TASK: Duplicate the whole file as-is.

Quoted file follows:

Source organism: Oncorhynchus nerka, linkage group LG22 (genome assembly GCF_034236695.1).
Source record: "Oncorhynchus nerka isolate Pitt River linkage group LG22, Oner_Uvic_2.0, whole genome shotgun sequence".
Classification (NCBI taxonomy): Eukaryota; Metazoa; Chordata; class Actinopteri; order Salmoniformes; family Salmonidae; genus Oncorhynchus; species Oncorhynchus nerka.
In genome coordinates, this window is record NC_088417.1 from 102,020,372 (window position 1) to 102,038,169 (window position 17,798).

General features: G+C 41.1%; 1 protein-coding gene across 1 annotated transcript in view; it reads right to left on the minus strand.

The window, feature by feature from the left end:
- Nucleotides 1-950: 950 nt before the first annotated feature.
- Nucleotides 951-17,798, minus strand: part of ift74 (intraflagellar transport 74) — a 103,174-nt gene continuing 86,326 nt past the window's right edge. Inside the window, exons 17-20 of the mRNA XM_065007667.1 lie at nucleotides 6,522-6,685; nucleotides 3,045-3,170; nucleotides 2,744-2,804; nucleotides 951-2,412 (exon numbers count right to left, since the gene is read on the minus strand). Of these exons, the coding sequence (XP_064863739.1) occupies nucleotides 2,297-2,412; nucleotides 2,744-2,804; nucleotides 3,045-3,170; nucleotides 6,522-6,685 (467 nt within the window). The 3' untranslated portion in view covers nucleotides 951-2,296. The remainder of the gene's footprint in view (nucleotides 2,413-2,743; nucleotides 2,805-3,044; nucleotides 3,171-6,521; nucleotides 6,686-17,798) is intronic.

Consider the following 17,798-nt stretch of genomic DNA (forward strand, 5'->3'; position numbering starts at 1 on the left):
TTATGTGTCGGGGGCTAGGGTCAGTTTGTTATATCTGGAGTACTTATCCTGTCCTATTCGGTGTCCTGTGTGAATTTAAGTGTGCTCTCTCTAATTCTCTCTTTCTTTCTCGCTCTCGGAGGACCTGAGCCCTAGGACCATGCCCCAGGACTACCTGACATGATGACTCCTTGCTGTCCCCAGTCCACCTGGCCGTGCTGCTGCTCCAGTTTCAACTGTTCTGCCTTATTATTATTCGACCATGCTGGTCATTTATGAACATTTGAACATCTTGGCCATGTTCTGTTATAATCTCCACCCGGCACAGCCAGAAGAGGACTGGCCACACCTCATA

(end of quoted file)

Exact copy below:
Source organism: Oncorhynchus nerka, linkage group LG22 (genome assembly GCF_034236695.1).
Source record: "Oncorhynchus nerka isolate Pitt River linkage group LG22, Oner_Uvic_2.0, whole genome shotgun sequence".
Classification (NCBI taxonomy): Eukaryota; Metazoa; Chordata; class Actinopteri; order Salmoniformes; family Salmonidae; genus Oncorhynchus; species Oncorhynchus nerka.
In genome coordinates, this window is record NC_088417.1 from 102,020,372 (window position 1) to 102,038,169 (window position 17,798).

General features: G+C 41.1%; 1 protein-coding gene across 1 annotated transcript in view; it reads right to left on the minus strand.

The window, feature by feature from the left end:
- Nucleotides 1-950: 950 nt before the first annotated feature.
- Nucleotides 951-17,798, minus strand: part of ift74 (intraflagellar transport 74) — a 103,174-nt gene continuing 86,326 nt past the window's right edge. Inside the window, exons 17-20 of the mRNA XM_065007667.1 lie at nucleotides 6,522-6,685; nucleotides 3,045-3,170; nucleotides 2,744-2,804; nucleotides 951-2,412 (exon numbers count right to left, since the gene is read on the minus strand). Of these exons, the coding sequence (XP_064863739.1) occupies nucleotides 2,297-2,412; nucleotides 2,744-2,804; nucleotides 3,045-3,170; nucleotides 6,522-6,685 (467 nt within the window). The 3' untranslated portion in view covers nucleotides 951-2,296. The remainder of the gene's footprint in view (nucleotides 2,413-2,743; nucleotides 2,805-3,044; nucleotides 3,171-6,521; nucleotides 6,686-17,798) is intronic.

Consider the following 17,798-nt stretch of genomic DNA (forward strand, 5'->3'; position numbering starts at 1 on the left):
TTATGTGTCGGGGGCTAGGGTCAGTTTGTTATATCTGGAGTACTTATCCTGTCCTATTCGGTGTCCTGTGTGAATTTAAGTGTGCTCTCTCTAATTCTCTCTTTCTTTCTCGCTCTCGGAGGACCTGAGCCCTAGGACCATGCCCCAGGACTACCTGACATGATGACTCCTTGCTGTCCCCAGTCCACCTGGCCGTGCTGCTGCTCCAGTTTCAACTGTTCTGCCTTATTATTATTCGACCATGCTGGTCATTTATGAACATTTGAACATCTTGGCCATGTTCTGTTATAATCTCCACCCGGCACAGCCAGAAGAGGACTGGCCACACCTCATA